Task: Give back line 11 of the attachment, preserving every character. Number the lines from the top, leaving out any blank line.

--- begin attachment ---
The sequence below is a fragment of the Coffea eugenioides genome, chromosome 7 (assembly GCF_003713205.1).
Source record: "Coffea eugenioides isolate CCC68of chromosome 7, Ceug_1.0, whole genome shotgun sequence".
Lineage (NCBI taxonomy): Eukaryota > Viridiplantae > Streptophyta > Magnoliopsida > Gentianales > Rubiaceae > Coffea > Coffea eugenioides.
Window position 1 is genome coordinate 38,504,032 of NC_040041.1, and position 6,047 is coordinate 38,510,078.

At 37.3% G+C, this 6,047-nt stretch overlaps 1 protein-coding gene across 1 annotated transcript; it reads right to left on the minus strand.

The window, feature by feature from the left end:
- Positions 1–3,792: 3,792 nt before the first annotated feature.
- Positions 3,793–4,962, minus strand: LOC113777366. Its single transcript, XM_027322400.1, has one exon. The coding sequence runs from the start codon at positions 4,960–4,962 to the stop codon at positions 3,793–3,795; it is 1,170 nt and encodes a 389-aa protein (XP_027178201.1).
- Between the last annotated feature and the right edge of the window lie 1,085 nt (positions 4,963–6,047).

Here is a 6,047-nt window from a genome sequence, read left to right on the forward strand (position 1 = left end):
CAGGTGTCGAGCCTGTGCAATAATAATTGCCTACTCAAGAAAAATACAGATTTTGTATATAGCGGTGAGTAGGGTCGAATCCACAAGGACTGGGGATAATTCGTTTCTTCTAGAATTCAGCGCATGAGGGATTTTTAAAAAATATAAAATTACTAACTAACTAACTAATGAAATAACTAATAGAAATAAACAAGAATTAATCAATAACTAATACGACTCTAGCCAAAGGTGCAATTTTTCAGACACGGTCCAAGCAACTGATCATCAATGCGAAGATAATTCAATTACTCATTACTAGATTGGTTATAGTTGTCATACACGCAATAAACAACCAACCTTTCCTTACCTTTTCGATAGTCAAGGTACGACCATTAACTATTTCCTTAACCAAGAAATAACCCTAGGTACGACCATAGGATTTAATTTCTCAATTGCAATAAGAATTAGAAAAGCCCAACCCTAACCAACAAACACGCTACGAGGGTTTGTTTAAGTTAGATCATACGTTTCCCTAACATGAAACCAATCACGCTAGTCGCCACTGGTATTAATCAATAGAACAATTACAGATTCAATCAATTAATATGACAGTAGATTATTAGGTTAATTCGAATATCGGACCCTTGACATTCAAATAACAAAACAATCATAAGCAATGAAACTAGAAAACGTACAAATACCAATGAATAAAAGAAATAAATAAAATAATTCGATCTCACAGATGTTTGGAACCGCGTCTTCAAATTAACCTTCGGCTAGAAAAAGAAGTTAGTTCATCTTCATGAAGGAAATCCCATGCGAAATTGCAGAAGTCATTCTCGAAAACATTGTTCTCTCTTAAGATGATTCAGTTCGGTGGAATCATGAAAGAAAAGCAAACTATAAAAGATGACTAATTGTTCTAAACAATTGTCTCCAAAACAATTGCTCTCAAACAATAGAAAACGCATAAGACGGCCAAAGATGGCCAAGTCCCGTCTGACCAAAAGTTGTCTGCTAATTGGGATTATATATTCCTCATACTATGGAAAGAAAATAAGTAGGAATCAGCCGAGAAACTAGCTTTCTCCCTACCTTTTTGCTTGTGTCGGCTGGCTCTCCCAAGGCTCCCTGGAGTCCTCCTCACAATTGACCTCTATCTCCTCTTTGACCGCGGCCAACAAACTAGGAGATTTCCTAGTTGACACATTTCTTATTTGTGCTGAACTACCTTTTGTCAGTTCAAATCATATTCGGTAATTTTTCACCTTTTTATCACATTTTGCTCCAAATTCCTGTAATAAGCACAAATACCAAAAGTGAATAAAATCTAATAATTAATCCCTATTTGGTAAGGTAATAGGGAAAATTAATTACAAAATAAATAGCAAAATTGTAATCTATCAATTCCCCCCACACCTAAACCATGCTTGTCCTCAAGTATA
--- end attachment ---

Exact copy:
CAGGTGTCGAGCCTGTGCAATAATAATTGCCTACTCAAGAAAAATACAGATTTTGTATATAGCGGTGAGTAGGGTCGAATCCACAAGGACTGGGGATAATTCGTTTCTTCTAGAATTCAGCGCATGAGGGATTTTTAAAAAATATAAAATTACTAACTAACTAACTAATGAAATAACTAATAGAAATAAACAAGAATTAATCAATAACTAATACGACTCTAGCCAAAGGTGCAATTTTTCAGACACGGTCCAAGCAACTGATCATCAATGCGAAGATAATTCAATTACTCATTACTAGATTGGTTATAGTTGTCATACACGCAATAAACAACCAACCTTTCCTTACCTTTTCGATAGTCAAGGTACGACCATTAACTATTTCCTTAACCAAGAAATAACCCTAGGTACGACCATAGGATTTAATTTCTCAATTGCAATAAGAATTAGAAAAGCCCAACCCTAACCAACAAACACGCTACGAGGGTTTGTTTAAGTTAGATCATACGTTTCCCTAACATGAAACCAATCACGCTAGTCGCCACTGGTATTAATCAATAGAACAATTACAGATTCAATCAATTAATATGACAGTAGATTATTAGGTTAATTCGAATATCGGACCCTTGACATTCAAATAACAAAACAATCATAAGCAATGAAACTAGAAAACGTACAAATACCAATGAATAAAAGAAATAAATAAAATAATTCGATCTCACAGATGTTTGGAACCGCGTCTTCAAATTAACCTTCGGCTAGAAAAAGAAGTTAGTTCATCTTCATGAAGGAAATCCCATGCGAAATTGCAGAAGTCATTCTCGAAAACATTGTTCTCTCTTAAGATGATTCAGTTCGGTGGAATCATGAAAGAAAAGCAAACTATAAAAGATGACTAATTGTTCTAAACAATTGTCTCCAAAACAATTGCTCTCAAACAATAGAAAACGCATAAGACGGCCAAAGATGGCCAAGTCCCGTCTGACCAAAAGTTGTCTGCTAATTGGGATTATATATTCCTCATACTATGGAAAGAAAATAAGTAGGAATCAGCCGAGAAACTAGCTTTCTCCCTACCTTTTTGCTTGTGTCGGCTGGCTCTCCCAAGGCTCCCTGGAGTCCTCCTCACAATTGACCTCTATCTCCTCTTTGACCGCGGCCAACAAACTAGGAGATTTCCTAGTTGACACATTTCTTATTTGTGCTGAACTACCTTTTGTCAGTTCAAATCATATTCGGTAATTTTTCACCTTTTTATCACATTTTGCTCCAAATTCCTGTAATAAGCACAAATACCAAAAGTGAATAAAATCTAATAATTAATCCCTATTTGGTAAGGTAATAGGGAAAATTAATTACAAAATAAATAGCAAAATTGTAATCTATCAATTCCCCCCACACCTAAACCATGCTTGTCCTCAAGTATA